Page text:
Robert Plant Says His Vault of Unreleased Music Will Open When He Dies

"I've told the kids when I kick the bucket, open it to the public free of charge"
Robert Plant Says His Vault of Unreleased Music Will Open When He Dies
Lately, some legacy artists have treated archival recordings to elaborate rollouts and reissues, but Robert Plant plans to take a more straightforward path, sharing that he will make his trove of unreleased treasures "free of charge" after he passes away.

On a recent episode of his Digging Deep podcast, the Led Zeppelin frontman shared with co-host Matt Everitt that some of his pandemic isolation time was spent archiving unreleased material he had amassed throughout his career, dating from pre-Zeppelin outfits from 1966 through the present day.

"All the adventures that I've ever had with music and tours, album releases, projects that didn't actually get finished or whatever it is — I just put them, itemized them all, and put everything into some semblance of order," Plant explained.

"I've told the kids when I kick the bucket, open it to the public free of charge — just to see how many silly things there were down the line from 1966 to now. It's a journey."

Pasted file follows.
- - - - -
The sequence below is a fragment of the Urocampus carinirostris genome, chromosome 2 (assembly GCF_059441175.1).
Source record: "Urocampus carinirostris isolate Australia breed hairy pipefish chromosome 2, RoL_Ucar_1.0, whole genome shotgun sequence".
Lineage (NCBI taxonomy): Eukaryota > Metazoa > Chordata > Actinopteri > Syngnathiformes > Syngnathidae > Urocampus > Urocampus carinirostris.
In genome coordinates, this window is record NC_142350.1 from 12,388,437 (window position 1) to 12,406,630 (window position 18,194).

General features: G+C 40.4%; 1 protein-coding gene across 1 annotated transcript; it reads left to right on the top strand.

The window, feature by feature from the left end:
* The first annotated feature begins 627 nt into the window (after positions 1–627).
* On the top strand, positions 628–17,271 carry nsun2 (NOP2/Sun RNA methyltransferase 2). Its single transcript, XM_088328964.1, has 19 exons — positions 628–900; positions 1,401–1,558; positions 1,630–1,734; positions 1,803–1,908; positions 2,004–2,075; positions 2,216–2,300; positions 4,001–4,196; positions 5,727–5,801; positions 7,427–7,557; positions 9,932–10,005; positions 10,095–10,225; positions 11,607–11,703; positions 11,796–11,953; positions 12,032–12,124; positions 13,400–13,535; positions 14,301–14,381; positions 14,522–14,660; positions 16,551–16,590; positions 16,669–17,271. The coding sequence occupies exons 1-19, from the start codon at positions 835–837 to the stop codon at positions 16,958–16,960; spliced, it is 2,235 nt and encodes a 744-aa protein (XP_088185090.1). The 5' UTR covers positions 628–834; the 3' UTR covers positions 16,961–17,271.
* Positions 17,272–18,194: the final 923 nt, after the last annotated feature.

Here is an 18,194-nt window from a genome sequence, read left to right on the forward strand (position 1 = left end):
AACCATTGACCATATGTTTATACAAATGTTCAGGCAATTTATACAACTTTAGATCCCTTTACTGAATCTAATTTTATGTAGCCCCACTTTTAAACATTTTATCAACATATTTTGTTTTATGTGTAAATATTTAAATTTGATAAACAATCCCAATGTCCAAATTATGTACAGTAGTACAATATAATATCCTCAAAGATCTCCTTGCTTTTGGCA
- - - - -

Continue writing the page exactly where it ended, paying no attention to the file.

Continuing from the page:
Plant, 72, also shared that his deep digging also led to the discovery of old letters, one of which was sent by his mother who asked him to consider climbing the corporate ladder instead of the "Stairway to Heaven."

He shared, "[I] found a letter from my mum that said: 'Look, you've been a very naughty boy, why don't you come back, because Sue wants to know where you've gone. And also, the accountancy job is still open in Stourport-on-Severn. Why don't you just come back home and we'll just pretend all this stuff didn't happen?'"

You can listen to the latest episode of Digging Deep below. Plant's pod also shares its name with a 7-inch vinyl box set released in 2019, which featured A-sides and rare B-sides from across his solo catalogue.

Plant's most recent solo outing remains 2017's Carry Fire.